We Will Remember Whom?
Published in The Newsletter of The Liberal Jewish
Synagogue, London, UK, March 2001
Holocaust Memorial Day and
Deir Yassin Remembered
Jews remember. It is one of the things we are best at.
Remembrance is carved deep into the fibre of our being, and reflected everywhere in our rituals. Every Shabbat is a remembrance of creation, every Pesach a remembrance of the Exodus from Egypt. Every Tishah b'Av brings remembrance of loss and exile, from the destruction of the ancient Temples to the tragedies of the Crusades, the Inquisition, the pogroms and the Holocaust. So great is the magnitude of the Holocaust that a new day was added to remember its millions of victims: Yom ha-Shoah.
Now, by government fiat, the nation has a Holocaust Memorial Day to remember our deepest pain. It falls on the 27th January, the day of the liberation of Auschwitz-Birkenau. Some of us would have preferred a more inclusive name that acknowledges the historic suffering of other British ethnic communities. Some of us wonder whether singling out Jews and perpetuating the image of Jewish victimhood is good for us or for the country.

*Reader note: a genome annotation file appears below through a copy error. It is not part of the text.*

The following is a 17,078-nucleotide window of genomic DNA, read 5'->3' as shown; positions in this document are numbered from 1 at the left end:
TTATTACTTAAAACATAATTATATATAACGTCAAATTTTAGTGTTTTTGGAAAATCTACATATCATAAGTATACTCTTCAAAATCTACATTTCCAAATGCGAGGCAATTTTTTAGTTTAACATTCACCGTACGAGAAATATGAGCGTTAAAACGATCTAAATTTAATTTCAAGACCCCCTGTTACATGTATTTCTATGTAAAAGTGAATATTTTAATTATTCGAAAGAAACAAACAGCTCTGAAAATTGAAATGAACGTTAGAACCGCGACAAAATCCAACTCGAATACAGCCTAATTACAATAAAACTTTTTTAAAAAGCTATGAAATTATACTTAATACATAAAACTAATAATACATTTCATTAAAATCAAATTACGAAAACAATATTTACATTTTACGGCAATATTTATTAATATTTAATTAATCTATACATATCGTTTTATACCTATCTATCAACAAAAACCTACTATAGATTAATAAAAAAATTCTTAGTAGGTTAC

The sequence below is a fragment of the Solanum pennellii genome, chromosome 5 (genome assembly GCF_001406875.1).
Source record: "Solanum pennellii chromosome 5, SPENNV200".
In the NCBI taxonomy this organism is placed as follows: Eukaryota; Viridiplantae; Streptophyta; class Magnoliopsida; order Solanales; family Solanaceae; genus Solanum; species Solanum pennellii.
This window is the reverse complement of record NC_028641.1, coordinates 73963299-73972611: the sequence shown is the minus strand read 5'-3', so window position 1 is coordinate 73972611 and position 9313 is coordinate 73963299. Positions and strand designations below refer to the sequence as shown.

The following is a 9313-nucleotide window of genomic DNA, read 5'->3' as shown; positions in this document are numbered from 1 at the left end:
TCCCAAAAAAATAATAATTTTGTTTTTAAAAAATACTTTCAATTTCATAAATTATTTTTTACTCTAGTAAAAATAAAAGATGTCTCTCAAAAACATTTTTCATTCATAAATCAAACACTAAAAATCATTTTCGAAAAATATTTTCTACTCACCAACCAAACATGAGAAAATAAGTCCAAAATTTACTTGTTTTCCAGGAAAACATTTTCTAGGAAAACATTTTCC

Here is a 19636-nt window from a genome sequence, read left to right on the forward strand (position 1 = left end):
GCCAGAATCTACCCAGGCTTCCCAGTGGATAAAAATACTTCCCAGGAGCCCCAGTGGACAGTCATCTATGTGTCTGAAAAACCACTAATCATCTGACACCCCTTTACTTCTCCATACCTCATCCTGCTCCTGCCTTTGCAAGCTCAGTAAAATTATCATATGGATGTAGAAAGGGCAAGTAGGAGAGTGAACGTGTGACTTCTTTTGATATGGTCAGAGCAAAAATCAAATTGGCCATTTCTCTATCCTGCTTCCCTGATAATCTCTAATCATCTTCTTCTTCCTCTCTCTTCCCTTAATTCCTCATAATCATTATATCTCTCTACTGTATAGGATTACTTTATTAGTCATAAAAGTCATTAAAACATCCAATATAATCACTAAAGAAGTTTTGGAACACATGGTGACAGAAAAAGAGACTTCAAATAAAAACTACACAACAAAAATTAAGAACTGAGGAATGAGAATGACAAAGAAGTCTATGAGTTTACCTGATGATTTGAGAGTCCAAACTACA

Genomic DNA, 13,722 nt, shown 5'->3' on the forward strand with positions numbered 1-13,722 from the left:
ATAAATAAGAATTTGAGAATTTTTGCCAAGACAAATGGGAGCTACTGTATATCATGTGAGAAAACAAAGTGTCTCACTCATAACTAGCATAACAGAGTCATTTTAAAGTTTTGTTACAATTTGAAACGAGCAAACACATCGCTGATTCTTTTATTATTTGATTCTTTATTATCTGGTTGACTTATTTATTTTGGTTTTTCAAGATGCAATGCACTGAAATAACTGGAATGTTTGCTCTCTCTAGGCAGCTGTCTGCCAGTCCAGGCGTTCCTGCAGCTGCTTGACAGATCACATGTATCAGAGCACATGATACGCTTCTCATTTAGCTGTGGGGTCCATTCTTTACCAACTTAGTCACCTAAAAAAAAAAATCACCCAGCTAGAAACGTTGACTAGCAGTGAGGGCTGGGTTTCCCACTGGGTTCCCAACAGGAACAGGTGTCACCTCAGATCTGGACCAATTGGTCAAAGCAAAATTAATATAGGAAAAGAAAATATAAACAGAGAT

The government publicity surrounding Holocaust Memorial Day, and the ceremonies on the day itself certainly emphasised the broad scope of the occasion, taking in other instances, some dreadfully recent, of genocide and mass murder. Even so, who gets remembered is a subject of
contention - political considerations, for instance, meant that the Armenian genocide of 1915 was given scant official acknowledgement.
On the whole, however, it could be said that the first national Holocaust Memorial Day was kept nationwide in a spirit of reverence, and probably did more good than harm. Since it coincided with Shabbat, we incorporated the commemoration in the regular service, which was that
day augmented by a Bat Mitzvah. Somehow, the incongruous combination worked. The portion, ably read by Sarah Bolsom-Morris spoke of the tongue-tied Moses hearing God's promise of redemption from cruel bondage. This evoked the memory of other victims, of a more recent